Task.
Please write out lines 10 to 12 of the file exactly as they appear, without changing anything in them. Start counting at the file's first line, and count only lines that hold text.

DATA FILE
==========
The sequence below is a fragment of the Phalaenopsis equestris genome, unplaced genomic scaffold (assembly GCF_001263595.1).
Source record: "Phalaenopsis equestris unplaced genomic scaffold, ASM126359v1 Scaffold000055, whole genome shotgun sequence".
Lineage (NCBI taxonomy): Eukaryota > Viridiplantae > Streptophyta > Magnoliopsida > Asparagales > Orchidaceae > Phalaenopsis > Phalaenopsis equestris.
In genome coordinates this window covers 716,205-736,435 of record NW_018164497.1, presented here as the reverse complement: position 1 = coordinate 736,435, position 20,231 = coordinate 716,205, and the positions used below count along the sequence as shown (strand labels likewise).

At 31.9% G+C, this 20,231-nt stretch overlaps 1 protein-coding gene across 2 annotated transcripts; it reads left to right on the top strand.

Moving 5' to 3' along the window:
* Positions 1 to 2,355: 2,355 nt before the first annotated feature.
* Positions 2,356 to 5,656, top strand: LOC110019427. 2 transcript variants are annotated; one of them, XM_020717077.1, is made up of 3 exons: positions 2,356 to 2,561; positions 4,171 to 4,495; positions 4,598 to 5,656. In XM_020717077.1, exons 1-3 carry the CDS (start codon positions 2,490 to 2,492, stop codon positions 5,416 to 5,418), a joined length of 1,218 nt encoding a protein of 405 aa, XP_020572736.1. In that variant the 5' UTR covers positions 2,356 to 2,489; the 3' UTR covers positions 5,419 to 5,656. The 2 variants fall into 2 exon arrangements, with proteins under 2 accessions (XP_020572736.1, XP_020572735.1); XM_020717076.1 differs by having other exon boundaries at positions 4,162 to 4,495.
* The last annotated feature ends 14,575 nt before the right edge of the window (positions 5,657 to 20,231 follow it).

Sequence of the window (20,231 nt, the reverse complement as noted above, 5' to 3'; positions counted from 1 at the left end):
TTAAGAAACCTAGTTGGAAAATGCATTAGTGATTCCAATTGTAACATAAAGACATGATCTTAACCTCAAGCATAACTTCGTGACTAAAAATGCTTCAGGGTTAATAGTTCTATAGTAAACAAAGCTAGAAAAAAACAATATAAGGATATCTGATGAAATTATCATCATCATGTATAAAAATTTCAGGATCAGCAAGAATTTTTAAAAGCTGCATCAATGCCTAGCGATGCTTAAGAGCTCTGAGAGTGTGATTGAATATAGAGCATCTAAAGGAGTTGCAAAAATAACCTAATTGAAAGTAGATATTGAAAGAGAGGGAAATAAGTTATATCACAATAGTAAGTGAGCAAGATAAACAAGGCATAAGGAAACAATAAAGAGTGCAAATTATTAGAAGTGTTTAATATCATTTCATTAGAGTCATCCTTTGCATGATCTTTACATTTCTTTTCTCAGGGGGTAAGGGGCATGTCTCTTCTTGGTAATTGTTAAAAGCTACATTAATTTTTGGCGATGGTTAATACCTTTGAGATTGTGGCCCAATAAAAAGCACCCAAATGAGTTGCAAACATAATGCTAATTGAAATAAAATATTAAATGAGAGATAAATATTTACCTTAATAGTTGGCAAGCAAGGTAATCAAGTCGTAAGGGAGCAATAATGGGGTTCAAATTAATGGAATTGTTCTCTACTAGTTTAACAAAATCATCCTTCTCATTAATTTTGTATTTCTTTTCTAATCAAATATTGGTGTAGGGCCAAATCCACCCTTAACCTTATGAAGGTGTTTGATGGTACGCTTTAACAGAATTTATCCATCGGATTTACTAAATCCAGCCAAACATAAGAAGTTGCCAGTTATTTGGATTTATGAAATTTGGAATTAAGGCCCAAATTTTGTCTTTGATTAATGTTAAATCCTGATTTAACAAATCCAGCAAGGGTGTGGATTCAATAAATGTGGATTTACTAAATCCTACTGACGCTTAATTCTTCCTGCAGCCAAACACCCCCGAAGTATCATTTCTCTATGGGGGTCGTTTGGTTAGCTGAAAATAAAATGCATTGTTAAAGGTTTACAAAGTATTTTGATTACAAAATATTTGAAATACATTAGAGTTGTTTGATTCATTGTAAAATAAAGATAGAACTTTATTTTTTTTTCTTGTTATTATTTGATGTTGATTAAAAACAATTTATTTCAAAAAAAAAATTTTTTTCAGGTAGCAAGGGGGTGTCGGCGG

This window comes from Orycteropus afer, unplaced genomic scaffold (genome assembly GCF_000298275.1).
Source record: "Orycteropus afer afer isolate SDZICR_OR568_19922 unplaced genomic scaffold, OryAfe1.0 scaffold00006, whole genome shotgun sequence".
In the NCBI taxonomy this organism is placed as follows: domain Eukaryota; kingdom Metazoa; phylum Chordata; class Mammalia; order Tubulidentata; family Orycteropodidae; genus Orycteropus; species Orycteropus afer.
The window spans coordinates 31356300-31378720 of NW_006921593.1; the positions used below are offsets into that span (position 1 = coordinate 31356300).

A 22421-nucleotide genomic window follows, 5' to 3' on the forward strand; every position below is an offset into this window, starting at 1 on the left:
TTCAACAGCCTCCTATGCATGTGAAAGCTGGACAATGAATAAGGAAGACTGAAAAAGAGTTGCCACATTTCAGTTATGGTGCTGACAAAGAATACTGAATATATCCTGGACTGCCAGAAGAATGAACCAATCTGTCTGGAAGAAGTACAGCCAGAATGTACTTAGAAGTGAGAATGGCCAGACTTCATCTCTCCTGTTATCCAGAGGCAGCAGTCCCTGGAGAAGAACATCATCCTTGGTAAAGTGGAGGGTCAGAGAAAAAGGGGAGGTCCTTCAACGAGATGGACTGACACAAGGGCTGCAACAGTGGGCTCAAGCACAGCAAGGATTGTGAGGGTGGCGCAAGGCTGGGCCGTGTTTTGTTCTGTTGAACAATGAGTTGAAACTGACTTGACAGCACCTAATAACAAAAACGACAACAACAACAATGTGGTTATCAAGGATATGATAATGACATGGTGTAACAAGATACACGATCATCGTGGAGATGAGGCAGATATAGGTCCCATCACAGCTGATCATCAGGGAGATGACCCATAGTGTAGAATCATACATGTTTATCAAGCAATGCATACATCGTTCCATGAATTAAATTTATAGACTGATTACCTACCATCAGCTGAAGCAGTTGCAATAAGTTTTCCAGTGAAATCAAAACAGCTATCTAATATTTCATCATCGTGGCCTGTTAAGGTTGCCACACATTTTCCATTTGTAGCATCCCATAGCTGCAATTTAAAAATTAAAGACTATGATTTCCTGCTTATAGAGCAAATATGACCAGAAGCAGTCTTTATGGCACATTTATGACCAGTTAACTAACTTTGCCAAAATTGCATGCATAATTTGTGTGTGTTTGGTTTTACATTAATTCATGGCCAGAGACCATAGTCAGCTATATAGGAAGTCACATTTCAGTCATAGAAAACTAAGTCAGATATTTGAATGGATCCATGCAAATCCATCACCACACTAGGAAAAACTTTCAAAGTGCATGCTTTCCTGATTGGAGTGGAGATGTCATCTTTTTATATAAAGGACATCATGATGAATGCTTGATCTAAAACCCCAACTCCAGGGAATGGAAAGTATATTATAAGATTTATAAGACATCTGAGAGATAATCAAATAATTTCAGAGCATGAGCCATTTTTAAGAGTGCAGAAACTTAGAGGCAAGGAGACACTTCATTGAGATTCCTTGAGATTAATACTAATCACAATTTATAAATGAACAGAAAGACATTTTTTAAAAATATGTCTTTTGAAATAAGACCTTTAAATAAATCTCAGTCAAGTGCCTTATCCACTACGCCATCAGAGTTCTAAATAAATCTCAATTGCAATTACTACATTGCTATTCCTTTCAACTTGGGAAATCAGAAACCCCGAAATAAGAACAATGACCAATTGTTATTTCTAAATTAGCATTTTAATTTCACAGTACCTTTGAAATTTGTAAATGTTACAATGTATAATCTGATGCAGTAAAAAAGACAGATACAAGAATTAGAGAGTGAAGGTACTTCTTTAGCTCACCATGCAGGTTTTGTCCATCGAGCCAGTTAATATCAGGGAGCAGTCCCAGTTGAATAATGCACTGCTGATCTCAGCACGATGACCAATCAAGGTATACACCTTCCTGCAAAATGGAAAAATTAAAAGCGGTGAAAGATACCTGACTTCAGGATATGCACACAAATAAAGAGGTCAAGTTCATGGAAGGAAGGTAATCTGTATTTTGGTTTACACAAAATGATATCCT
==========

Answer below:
Sequence of the window (20,231 nt, the reverse complement as noted above, 5' to 3'; positions counted from 1 at the left end):
TTAAGAAACCTAGTTGGAAAATGCATTAGTGATTCCAATTGTAACATAAAGACATGATCTTAACCTCAAGCATAACTTCGTGACTAAAAATGCTTCAGGGTTAATAGTTCTATAGTAAACAAAGCTAGAAAAAAACAATATAAGGATATCTGATGAAATTATCATCATCATGTATAAAAATTTCAGGATCAGCAAGAATTTTTAAAAGCTGCATCAATGCCTAGCGATGCTTAAGAGCTCTGAGAGTGTGATTGAATATAGAGCATCTAAAGGAGTTGCAAAAATAACCTAATTGAAAGTAGATATTGAAAGAGAGGGAAATAAGTTATATCACAATAGTAAGTGAGCAAGATAAACAAGGCATAAGGAAACAATAAAGAGTGCAAATTATTAGAAGTGTTTAATATCATTTCATTAGAGTCATCCTTTGCATGATCTTTACATTTCTTTTCTCAGGGGGTAAGGGGCATGTCTCTTCTTGGTAATTGTTAAAAGCTACATTAATTTTTGGCGATGGTTAATACCTTTGAGATTGTGGCCCAATAAAAAGCACCCAAATGAGTTGCAAACATAATGCTAATTGAAATAAAATATTAAATGAGAGATAAATATTTACCTTAATAGTTGGCAAGCAAGGTAATCAAGTCGTAAGGGAGCAATAATGGGGTTCAAATTAATGGAATTGTTCTCTACTAGTTTAACAAAATCATCCTTCTCATTAATTTTGTATTTCTTTTCTAATCAAATATTGGTGTAGGGCCAAATCCACCCTTAACCTTATGAAGGTGTTTGATGGTACGCTTTAACAGAATTTATCCATCGGATTTACTAAATCCAGCCAAACATAAGAAGTTGCCAGTTATTTGGATTTATGAAATTTGGAATTAAGGCCCAAATTTTGTCTTTGATTAATGTTAAATCCTGATTTAACAAATCCAGCAAGGGTGTGGATTCAATAAATGTGGATTTACTAAATCCTACTGACGCTTAATTCTTCCTGCAGCCAAACACCCCCGAAGTATCATTTCTCTATGGGGGTCGTTTGGTTAGCTGAAAATAAAATGCATTGTTAAAGGTTTACAAAGTATTTTGATTACAAAATATTTGAAATACATTAGAGTTGTTTGATTCATTGTAAAATAAAGATAGAACTTTATTTTTTTTTCTTGTTATTATTTGATGTTGATTAAAAACAATTTATTTCAAAAAAAAAATTTTTTTCAGGTAGCAAGGGGGTGTCGGCGG

This window comes from Orycteropus afer, unplaced genomic scaffold (genome assembly GCF_000298275.1).